Dave Harris is the general manager of Pikes Peak Ghost Town, which celebrates its 50th anniversary this year. H said the rainy weather brought tourists indoors – a good thing for his business. “It’s kind of like farming, and the weather was definitely on my side,” Harris said. “Colorado didn’t suffer any blows like wildfires, floods or issues related to the West Nile virus, and the state did a fair amount of tourism promotion, which clearly helped.”
Harris said a Web-site expansion bolstered his summertime success as well. “I have no complaints about the summer,” he said.
Tim Haas is the general manger of the Garden of the Gods Trading Post. He said business bounced back last year from 9/11. “We were strong last year, and this year we at least maintained our numbers from last year,” he said. “It’s not an exact count, but we were about dead even through June, July and August with regard to the number of guests. But the folks must have been spending more this year because we were up about 5 percent in revenues, and Labor Day was very strong.”
The director of operations at the Garden of the Gods Visitors Center is Bonnie Frum, and her observations about the summer tourism were tempered. “We had a satisfactory summer, as far as tourism, but Labor Day was fabulous.”
Zoo visitors are down year-to-date by 1.2 percent, said Cheyenne Mountain Zoo Marketing Director Marketing Director Deb Muehleisen. “Record cool and wet weather combined with a soft economy severely impacted attendance at most area attractions,” Meuhleisen said. “Out-of-state tourism was up, which slightly negated the attendance of local visitors.”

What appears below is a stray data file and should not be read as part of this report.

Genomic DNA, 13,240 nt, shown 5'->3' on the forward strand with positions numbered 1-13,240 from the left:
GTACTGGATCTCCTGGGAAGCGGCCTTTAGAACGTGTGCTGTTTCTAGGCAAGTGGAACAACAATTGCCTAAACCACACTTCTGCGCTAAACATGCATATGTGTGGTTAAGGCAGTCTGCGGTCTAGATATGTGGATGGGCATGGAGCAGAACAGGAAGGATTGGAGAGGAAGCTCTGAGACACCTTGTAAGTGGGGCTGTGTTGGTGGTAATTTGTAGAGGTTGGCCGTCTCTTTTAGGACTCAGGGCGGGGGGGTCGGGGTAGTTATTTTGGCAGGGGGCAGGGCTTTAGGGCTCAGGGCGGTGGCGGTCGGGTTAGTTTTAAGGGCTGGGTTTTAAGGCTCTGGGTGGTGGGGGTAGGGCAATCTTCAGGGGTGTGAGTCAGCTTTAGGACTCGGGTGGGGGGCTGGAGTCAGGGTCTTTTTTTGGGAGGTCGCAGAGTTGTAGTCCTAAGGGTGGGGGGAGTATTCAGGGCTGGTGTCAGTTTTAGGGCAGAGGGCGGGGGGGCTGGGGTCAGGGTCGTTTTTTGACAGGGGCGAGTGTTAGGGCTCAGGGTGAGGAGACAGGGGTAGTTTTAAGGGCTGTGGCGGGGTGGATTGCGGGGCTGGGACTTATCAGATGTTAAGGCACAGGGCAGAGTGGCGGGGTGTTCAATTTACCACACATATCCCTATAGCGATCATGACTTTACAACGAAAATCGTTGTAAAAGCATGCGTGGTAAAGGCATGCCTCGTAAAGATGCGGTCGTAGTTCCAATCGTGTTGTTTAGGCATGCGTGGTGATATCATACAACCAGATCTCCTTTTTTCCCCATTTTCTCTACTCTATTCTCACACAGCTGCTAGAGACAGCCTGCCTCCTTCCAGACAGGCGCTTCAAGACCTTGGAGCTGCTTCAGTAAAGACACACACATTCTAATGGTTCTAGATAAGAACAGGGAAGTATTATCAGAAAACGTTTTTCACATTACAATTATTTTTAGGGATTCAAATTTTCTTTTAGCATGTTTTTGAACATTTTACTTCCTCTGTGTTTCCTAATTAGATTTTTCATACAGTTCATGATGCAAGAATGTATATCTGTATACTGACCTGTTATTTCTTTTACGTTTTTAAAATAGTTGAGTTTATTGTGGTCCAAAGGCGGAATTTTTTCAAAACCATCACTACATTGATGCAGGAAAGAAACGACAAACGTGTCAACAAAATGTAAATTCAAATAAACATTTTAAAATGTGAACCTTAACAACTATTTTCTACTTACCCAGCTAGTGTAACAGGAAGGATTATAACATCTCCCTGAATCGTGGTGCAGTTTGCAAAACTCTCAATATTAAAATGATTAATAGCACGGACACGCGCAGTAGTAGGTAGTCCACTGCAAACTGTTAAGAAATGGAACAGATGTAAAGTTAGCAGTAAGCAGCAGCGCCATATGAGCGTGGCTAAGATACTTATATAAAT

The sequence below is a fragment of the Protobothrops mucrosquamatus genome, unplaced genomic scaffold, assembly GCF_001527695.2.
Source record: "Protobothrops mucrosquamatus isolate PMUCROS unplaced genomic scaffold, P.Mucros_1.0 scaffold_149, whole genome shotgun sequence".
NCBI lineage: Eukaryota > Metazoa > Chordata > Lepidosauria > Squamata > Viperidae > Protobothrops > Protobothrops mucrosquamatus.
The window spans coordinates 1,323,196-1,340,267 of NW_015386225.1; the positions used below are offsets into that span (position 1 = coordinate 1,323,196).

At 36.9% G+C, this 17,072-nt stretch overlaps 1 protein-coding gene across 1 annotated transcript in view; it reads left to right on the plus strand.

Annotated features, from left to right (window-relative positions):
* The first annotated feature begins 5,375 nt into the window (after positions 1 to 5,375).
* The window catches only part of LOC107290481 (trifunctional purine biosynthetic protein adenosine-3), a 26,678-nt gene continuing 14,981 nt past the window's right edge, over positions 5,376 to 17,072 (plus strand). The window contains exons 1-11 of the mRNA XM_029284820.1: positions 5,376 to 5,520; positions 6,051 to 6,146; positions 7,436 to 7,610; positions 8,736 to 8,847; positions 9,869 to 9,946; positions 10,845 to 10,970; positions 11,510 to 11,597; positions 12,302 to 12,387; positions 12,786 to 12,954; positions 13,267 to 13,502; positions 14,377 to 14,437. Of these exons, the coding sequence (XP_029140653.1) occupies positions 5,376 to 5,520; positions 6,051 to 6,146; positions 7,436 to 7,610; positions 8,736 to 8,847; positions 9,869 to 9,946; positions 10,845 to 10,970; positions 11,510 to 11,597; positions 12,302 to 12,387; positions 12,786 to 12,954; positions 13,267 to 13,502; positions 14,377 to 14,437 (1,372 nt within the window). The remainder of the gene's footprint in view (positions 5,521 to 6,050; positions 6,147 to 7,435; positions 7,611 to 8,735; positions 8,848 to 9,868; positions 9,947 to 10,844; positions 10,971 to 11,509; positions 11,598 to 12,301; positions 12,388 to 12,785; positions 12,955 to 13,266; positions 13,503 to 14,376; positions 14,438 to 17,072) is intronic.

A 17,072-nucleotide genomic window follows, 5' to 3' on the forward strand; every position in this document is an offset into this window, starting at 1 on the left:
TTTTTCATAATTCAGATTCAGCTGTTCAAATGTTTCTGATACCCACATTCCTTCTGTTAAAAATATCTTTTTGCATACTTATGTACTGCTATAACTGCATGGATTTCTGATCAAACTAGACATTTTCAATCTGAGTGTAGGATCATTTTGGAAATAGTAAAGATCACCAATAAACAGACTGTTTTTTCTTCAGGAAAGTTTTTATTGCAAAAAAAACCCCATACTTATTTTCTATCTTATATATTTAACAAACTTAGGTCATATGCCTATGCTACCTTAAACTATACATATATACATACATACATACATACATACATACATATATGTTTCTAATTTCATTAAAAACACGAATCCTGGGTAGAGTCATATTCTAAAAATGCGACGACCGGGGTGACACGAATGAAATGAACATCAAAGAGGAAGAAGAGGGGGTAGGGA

The mixed reviews were based on varying factors, Sullivan said. But there are certain fixed variables that affect summer tourism, regardless of the economy and the weather. Drive-to visitors are vital to the area.
“We began the summer with a fragile national economy and high gas prices, and we know that 85 percent of the 6 million visitors to our area drive here,” he said. Another force that has driven local tourism is direct competition from Colorado’s mountain towns. “Ski destinations are spending more money on their summer product,” Sullivan said.
“Steamboat Springs applied their vendor fees to a summer tourism promotional campaign. I am amazed at how much activity is going on in the mountain resorts. Every weekend there is a blues festival or a jazz festival or a swing festival.
“Overall, tourism this summer wasn’t stellar or exceptional, but it was good.”